Deb & Roger’s YB Travel Adventures to Myanmar 2006 & 2012
Quite unlike any land you know about’ – Rudyard Kipling Burma (also known as Myanmar) is a spectacular jewel that has remained hidden for decades, but which is now opening up to the world revealing astonishing natural beauty and an unparalleled cultural heritage.
With a civilisation that’s more than 2,500 years old, Burma is a mysterious and magical land with magnificent temple architecture set in timeless and sublime landscapes.
In 2006 I had the good fortune of being invited by a company in Hong Kong to teach Meditation on their annual trip incentive for employees. I have always wanted to go there! This company closes their office for over and week and each year takes all of their employees on an exotic adventure, complete with life coaches, business coaches, and spiritual coaches. How progressive! And employee focused.
The timing was perfect as I had spent my two months in Bali, and was headed back to Thailand at the right time, and trying to figure out where to go next. After arriving in Bangkok I spent a week preparing for this while Roger took the opportunity to visit the island of Ko Chang, near Cambodia. Our friend from Koh Samui had opened a Spa there that included the fasting program we usually do, and we wanted to check it out. Samui continues to be our first choice.
Roger returned and yes, they included my husband so we flew out of the new airport in Bangkok, the first day of operation, so were a bit nervous. The new airport isn’t as efficient as the old one, and it quite a long way out of town, but things proceeded in an uneventful way, and that is the most important thing. So we were happy.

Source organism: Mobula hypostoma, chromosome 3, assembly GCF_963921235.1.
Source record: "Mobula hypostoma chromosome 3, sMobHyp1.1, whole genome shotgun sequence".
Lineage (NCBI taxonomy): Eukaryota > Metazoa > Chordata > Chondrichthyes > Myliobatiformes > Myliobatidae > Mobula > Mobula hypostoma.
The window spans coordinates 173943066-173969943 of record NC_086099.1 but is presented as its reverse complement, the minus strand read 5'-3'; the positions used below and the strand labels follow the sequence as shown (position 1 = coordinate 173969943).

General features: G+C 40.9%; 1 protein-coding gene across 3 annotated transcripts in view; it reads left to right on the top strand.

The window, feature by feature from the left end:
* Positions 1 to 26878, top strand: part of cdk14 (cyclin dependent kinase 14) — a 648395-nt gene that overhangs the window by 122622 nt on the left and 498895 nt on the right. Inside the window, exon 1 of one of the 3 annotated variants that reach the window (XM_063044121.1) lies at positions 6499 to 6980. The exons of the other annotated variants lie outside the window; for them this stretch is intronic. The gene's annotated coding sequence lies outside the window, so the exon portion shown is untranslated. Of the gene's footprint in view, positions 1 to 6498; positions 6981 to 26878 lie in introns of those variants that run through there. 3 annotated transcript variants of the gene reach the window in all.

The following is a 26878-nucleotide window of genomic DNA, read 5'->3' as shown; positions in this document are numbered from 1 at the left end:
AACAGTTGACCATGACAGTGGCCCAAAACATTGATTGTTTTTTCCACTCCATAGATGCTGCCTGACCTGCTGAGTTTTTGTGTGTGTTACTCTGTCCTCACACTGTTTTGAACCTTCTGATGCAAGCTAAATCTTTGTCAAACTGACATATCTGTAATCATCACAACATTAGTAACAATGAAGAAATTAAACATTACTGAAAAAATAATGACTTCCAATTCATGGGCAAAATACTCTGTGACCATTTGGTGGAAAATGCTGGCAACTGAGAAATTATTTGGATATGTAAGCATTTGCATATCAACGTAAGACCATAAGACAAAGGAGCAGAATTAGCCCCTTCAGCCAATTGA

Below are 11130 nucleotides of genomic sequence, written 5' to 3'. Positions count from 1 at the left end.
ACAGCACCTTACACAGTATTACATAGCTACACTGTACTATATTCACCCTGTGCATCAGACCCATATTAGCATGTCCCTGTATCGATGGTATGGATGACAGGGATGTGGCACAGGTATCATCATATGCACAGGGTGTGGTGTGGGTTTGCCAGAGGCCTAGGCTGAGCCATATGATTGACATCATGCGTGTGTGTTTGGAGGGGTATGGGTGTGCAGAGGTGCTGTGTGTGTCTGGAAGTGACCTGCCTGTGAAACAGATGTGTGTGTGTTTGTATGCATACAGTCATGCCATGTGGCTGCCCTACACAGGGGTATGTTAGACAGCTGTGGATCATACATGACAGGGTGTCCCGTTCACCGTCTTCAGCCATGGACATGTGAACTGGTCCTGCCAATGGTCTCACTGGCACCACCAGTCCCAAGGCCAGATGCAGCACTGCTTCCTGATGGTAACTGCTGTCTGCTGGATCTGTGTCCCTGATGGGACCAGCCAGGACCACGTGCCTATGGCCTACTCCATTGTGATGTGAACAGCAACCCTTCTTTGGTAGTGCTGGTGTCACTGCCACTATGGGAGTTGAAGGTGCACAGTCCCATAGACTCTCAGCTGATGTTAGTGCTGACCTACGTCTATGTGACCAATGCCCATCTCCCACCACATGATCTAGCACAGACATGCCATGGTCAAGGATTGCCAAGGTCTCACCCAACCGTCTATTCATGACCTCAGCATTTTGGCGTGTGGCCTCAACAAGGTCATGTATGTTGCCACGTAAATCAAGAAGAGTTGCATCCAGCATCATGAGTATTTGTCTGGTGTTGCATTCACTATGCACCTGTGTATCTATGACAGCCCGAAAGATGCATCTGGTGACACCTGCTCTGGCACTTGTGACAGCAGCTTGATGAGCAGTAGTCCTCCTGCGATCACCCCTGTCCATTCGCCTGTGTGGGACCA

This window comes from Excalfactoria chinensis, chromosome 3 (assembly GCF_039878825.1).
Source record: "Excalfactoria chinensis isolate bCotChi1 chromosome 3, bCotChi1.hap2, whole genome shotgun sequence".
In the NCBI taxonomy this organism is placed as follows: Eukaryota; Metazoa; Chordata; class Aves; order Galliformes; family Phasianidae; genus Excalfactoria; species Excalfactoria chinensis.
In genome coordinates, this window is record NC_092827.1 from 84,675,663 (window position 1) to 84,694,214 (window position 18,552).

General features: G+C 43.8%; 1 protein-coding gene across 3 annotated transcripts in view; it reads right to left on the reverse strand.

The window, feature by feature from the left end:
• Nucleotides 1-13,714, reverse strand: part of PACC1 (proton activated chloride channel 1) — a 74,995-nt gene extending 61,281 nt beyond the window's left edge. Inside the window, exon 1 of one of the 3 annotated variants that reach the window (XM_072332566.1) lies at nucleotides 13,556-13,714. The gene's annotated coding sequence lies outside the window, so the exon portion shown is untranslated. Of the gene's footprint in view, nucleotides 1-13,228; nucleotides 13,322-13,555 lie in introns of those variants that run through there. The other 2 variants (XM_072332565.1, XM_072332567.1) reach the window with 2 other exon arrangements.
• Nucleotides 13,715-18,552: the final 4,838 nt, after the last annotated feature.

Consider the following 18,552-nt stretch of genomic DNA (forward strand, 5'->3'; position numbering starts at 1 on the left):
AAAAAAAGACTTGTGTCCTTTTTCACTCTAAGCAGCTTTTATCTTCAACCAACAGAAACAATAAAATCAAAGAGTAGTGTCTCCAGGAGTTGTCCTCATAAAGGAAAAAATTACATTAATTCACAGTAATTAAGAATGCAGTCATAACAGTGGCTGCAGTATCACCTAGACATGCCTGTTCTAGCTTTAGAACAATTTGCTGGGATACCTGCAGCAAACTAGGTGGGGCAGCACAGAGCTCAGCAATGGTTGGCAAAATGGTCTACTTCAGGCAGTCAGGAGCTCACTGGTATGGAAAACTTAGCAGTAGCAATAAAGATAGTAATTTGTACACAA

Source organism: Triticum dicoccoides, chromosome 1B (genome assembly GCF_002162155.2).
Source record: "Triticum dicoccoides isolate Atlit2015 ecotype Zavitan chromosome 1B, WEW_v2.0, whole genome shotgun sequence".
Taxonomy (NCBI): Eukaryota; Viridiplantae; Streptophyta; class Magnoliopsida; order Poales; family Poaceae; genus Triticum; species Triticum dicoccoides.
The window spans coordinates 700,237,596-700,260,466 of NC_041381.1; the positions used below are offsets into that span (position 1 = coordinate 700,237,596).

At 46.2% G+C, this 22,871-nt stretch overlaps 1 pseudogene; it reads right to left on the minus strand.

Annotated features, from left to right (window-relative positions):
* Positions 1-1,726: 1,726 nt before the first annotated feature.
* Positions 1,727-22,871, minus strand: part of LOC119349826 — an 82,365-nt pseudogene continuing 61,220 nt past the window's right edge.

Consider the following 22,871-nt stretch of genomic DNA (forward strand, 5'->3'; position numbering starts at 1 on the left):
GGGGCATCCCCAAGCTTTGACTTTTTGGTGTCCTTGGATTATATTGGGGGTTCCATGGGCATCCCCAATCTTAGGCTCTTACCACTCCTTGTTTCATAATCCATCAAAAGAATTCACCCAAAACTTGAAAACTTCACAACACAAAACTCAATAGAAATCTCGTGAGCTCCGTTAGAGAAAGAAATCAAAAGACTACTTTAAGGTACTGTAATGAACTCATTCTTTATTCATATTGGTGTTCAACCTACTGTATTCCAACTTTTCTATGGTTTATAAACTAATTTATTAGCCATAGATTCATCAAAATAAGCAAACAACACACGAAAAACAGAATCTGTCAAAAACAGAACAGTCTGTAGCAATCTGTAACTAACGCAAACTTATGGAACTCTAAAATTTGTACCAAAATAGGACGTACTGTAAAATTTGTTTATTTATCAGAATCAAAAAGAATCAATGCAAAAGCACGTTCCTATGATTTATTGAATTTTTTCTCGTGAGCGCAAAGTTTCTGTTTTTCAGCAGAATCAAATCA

Everything about this trip was first class. When you are an independent traveler, traveling for more than six months at a time, you have to stretch your dollars. So this was so welcome, and greatly appreciated. Also, at this time, you couldn’t travel through out Burma (Myanamar) unescorted, so a tour is the only choice, and a first class one, outstanding!
We met up with everyone in Rangoon (Yangoon). Our hotel, The Governor’s Mansion, was amazing, and we were invited to everything. Beautiful meals, all of their meetings which took me back to my corporate job. I enjoyed the creativity, colloboration and strategizing. But in America things had changed, and in my mind for the worse, which is why I left a successful career for good in ’98. But in Asia corporate seems to still embody the things that are important to sustainable success. It was beautiful to be a part of this if only for a short time.
Yangon is also known as Rangoon, literally: “End of Strife”) is a former capital of Burma (Myanmar) and the capital of Yangon Region (formerly Yangon Division). Although the military government has officially relocated the capital to Naypyidaw since March 2006, Yangon, with a population of over four million, continues to be the country’s largest city and the most important commercial centre.